One of the Saddest Aspects of the Morocco Earthquake that has killed over 2000 people so far is what Jesus Predicted when He said: “THE LOVE OF MANY SHALL WAX COLD.” Daniel Whyte III said many of us were shocked and disappointed today when we heard the news that over 2000 people were killed from this earthquake and how the news reporter went right into a happy story regarding pets, the up-coming Dallas Cowboys game, or some on-air joke between the anchors. THIS IS THE SPIRIT OF THE AGE : “THE LOVE OF MANY HAS WAXED COLD,” and sad to say, even among people who claim to be Christians.
Morocco has declared three days of national mourning after an earthquake killed at least 2,000 people – with Britons among those missing amid fears the death toll could climb even higher.
Rescuers trawled through rubble in Marrakesh in the search for survivors after Morocco’s biggest earthquake in over 120 years struck last night.
At least 2,012 people died in the horror quake, Morocco’s Interior Ministry said this evening, with 2,059 people people injured – including 1,404 in critical condition.
The earthquake, which measured 6.8 on the Richter scale, struck Morocco’s Atlas Mountains and caused tremors as far away as Portugal, has wiped out entire families as witnesses describe hearing ‘unbearable screaming and crying’ and seeing distraught relatives frantically search with their bare hands for buried loved ones.
One man said dishes and wall hangings began raining down, and people were knocked off their feet. The quake brought down walls made from stone and masonry, covering whole communities with rubble.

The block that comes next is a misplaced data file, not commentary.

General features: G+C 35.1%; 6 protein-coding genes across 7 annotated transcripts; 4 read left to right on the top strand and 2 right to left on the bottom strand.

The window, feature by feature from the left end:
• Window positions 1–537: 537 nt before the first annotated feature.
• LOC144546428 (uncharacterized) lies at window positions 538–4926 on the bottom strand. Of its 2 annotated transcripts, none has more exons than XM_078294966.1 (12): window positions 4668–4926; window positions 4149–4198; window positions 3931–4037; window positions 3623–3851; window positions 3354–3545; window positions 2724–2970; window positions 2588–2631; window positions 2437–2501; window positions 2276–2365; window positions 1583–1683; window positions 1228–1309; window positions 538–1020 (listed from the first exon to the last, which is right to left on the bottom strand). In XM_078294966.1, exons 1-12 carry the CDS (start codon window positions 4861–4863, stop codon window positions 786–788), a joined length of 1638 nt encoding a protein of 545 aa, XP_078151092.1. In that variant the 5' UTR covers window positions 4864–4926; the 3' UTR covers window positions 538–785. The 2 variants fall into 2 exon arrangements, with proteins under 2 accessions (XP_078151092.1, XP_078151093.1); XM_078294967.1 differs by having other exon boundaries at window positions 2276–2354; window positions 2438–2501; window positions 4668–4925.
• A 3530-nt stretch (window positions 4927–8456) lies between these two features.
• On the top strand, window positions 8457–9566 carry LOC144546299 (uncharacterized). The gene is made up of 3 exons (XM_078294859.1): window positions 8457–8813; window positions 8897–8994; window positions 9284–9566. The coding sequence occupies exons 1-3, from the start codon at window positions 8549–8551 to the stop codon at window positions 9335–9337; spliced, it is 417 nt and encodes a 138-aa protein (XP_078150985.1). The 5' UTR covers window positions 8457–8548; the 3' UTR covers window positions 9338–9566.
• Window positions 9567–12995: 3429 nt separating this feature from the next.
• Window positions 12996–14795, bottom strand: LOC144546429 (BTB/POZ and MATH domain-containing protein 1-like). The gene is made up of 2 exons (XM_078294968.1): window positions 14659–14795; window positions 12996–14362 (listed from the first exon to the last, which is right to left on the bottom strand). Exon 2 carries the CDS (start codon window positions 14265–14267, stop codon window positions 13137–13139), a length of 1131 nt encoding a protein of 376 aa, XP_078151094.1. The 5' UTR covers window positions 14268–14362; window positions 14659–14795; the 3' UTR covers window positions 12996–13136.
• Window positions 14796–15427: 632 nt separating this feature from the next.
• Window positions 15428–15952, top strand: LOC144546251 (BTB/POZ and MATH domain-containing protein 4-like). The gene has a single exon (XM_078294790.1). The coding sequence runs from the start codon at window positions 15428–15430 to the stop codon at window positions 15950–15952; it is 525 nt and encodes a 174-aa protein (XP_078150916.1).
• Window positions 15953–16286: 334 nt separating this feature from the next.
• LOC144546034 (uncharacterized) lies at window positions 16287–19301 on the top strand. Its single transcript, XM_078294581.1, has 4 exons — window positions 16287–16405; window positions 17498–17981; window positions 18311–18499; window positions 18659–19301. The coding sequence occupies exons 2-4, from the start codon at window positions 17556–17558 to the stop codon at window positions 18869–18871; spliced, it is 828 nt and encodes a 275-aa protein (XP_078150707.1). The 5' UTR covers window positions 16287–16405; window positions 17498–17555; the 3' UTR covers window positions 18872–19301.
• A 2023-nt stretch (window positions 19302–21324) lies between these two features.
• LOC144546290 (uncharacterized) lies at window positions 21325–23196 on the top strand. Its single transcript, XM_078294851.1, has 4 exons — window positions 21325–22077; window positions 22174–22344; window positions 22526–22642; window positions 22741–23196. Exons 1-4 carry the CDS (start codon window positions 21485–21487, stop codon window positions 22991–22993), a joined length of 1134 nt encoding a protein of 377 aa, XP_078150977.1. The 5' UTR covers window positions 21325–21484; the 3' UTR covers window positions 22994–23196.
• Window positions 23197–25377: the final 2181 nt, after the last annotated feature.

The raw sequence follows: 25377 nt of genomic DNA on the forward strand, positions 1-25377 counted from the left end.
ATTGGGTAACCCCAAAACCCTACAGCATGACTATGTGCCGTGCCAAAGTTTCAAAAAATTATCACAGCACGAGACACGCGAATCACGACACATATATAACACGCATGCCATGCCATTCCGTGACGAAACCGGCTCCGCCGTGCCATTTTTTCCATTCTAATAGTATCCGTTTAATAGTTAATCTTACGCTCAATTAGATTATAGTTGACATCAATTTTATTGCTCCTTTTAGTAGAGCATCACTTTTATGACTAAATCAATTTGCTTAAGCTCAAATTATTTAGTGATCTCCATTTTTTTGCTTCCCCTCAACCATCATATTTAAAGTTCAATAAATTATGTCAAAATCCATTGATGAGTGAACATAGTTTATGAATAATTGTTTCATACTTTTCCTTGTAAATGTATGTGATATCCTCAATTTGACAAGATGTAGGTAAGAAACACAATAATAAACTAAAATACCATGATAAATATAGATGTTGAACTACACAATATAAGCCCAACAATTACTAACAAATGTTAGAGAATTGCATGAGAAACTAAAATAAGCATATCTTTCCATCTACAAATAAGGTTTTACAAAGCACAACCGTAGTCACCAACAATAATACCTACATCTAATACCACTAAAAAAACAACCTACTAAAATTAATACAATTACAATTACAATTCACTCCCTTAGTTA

Relatives were desperately trying to contact three Britons who were staying in Imlil, a remote village in the mountains near the epicentre. Posting on X, formerly known as Twitter, the family of Rebecca Calvert, 65, from Windsor, pleaded with Foreign Secretary James Cleverly for help.
Ms Calvert was staying with her friend Hilary McKegney at the Hotel Le Village du Toubkal. Her daughter Katie told Mr Cleverly: ‘We are sick with worry and need your help in finding her and bringing her home safely. Please urgently send British resources to the specific region and urgently provide an update on their whereabouts.’
Another British woman appealed for information on X, writing: ‘My sister and her family are there and I have no news at all about Imlil nor from them.’ Alice Morrison, a British author who lives in Imlil, described the moment the quake struck, writing on her blog: ‘I can hear shouts and screams. One is my own. I am alone in the dark on the moving ground.’